Psychology 129 - Sensory processes

TR 4:40-6, Art 217

Instructor: Bruno A. Olshausen,
Office hours: TR 6-7, Young Hall, room 268J, x2-4207; or by appointment: x7-8749.

T.A.: Tonya Jacobs,
Office hours: MW 3-4:30, SSH 1324, x49439

Text: Sekuler & Blake, Perception, McGraw-Hill, fourth edition.

Prerequisite: Psychology 101, Introduction to Psychobiology, or equivalent.

Grading: Based on bi-weekly assignments (40%), two midterms (15% each), and
final (30%).


Tues. 1/8 Introduction. Goals of the course. Introduction to sensation and perception.
Neural mechanisms: action potentials and synapses; relating neural mechanisms to
perception and behavior. Chapter 1

Thurs. 1/10 Vision. The nature of light; electromagnetic waves; spectra; refraction; image
formation; the eye; receptors and neural processing; dynamic range and lightness
constancy. Chapter 2

Tues. 1/15 Visual information processing. Retinal ganglion cells; receptive fields;
parvo- and magno-cellular streams; sensitivity and resolution; resolution as a
function of eccentricity; vision in insects and spiders. Chapters 2/3

Thurs. 1/17 Visual cortex. Visual pathways; area V1; topographic organization; columnar
organization; orientation selectivity; ocular dominance; image representation.
Chapter 4

Tues. 1/22 Cortical processing streams. ‘What’ and ‘where’ streams; modularity and
specificity of cortical function; hierarchical organization of visual cortex; cortical
mechanisms as revealed through adaptation. Chapter 4

Thurs. 1/24 Form perception. Spatial-frequency, multi-scale image analysis; spatial constrast
sensitivity function. Chapter 5

Tues. 1/29 Color. Spectra; color composition; trichromacy. Chapter 7

Thurs. 1/31 Color perception. Color opponency; disorders of color perception; color
constancy. Chapter 7

Tues. 2/5 -- Mid-term #1 (in class, 1 hour) --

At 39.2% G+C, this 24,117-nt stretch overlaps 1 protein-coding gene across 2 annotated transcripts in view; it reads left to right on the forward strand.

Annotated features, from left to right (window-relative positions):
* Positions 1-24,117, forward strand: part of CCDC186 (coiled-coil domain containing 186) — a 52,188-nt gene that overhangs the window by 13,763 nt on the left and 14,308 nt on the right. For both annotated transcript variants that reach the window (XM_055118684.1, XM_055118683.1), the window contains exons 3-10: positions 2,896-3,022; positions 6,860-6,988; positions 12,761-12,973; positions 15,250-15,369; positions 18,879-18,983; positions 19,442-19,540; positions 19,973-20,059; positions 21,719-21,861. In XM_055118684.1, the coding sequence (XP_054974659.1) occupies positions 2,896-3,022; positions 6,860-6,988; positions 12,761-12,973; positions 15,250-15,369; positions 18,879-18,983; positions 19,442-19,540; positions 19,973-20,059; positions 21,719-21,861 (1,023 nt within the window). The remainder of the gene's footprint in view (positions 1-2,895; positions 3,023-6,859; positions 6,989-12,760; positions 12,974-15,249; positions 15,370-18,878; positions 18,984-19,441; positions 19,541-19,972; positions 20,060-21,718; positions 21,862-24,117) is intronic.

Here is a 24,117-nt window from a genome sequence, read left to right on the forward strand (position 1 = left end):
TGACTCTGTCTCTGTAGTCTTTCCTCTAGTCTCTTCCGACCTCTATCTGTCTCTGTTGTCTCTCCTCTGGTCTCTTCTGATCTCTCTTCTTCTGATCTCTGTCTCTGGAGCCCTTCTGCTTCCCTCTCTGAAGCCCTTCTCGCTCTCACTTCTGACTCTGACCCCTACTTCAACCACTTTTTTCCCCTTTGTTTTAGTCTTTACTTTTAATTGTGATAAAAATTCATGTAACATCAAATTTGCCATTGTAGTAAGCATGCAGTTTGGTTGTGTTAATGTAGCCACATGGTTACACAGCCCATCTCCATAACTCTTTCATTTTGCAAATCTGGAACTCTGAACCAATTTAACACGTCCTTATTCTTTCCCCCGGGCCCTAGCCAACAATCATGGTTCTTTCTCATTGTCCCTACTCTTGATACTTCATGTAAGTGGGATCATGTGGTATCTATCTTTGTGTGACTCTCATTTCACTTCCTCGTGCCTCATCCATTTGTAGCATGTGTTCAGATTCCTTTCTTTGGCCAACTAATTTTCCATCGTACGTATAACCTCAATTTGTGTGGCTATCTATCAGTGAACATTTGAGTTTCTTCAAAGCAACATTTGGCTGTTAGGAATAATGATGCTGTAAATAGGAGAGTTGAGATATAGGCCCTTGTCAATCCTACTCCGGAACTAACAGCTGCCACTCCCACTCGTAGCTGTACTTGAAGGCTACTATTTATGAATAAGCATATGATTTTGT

Thurs. 2/7 Space perception. Perception of depth; monocular depth cues: shape and size
constancy, occlusion, perspective, texture gradients, motion parallax; binocular
vision and stereopsis. Chapter 8

Tues. 2/12 Motion. Motion perception; neural mechanisms for computing motion; motion
after-effects (the ‘waterfall illusion’); optic flow; structure from motion.
Chapter 9

Thurs. 2/14 Object recognition. The problem of segmentation; Gestalt
grouping laws; the binding problem; visual attention; top-down processing.
Chapter 6

Tues. 2/19 Audition. The nature of sound; focusing and amplification of sound via the outer
and middle ear; the cochlea; function of the basilar membrane; hair cells and
sensory transduction; tonotopic organization. Chapter 10

Thurs. 2/21 Auditory information processing. Frequency analysis; cortical
representation and plasticity; principles of auditory grouping and sound localization.
Chapter 10/11.

Tues. 2/26 Music perception. Pitch perception; timbre; music; Chapter 11

Thurs. 2/28 Speech perception. Phonemes; speech segmentation; speech recognition.
Chapter 11

Tues. 3/5 -- Mid-term #2 (in class, 1 hour) --

Thurs. 3/7 Touch. Mechanoreceptors; RA and SA fibers; somatosensory cortical
representation; sensitivity and acuity; ‘phantom limbs.’ Pain receptors and neural
pathways; gate control theory. Chapter 12

Tues. 3/12 Smell and Taste. Olfactory receptors and neural processing; classification of
odors. Taste receptors and taste perception. Chapter 13

Thurs. 3/14 ?

Sat. 3/23 -- Scheduled Final exam (10:30-12:30) --
**Note: may be moved to last day of class, 3/14**